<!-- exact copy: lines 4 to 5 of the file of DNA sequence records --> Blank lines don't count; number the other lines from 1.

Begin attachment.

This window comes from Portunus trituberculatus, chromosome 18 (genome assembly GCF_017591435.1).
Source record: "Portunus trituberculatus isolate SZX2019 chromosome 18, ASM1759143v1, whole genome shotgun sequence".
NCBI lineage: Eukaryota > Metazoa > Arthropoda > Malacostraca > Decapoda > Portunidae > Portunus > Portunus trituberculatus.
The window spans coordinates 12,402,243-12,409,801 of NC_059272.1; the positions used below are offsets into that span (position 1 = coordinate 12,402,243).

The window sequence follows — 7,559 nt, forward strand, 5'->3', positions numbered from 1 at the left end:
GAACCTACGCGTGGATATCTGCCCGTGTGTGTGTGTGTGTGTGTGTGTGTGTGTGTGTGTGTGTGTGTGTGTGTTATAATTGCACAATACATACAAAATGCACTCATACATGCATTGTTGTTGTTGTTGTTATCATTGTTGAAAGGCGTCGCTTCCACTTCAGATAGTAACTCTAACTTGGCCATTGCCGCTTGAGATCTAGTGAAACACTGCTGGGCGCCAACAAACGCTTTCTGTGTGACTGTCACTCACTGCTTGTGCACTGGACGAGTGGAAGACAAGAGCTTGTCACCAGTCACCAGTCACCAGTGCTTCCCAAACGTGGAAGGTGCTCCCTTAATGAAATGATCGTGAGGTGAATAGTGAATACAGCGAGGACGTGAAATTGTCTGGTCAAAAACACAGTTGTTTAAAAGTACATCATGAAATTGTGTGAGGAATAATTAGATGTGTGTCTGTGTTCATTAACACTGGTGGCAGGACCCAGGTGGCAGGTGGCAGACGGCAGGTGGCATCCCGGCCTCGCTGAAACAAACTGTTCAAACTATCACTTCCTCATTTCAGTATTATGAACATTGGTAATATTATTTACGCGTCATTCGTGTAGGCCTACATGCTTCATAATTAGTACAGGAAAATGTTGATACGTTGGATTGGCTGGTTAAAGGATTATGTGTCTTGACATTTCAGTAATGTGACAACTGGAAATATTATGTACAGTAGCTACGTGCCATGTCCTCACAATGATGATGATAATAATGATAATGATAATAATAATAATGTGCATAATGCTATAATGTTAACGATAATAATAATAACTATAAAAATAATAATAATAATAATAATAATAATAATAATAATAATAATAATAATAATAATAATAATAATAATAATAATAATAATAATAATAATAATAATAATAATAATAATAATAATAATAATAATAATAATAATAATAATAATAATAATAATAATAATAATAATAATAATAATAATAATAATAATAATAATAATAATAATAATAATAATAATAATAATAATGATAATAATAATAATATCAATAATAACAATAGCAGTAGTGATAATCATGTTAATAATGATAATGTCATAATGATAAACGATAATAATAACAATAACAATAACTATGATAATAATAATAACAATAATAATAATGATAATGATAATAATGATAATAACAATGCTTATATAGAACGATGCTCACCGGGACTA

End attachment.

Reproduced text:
The window spans coordinates 12,402,243-12,409,801 of NC_059272.1; the positions used below are offsets into that span (position 1 = coordinate 12,402,243).

The window sequence follows — 7,559 nt, forward strand, 5'->3', positions numbered from 1 at the left end: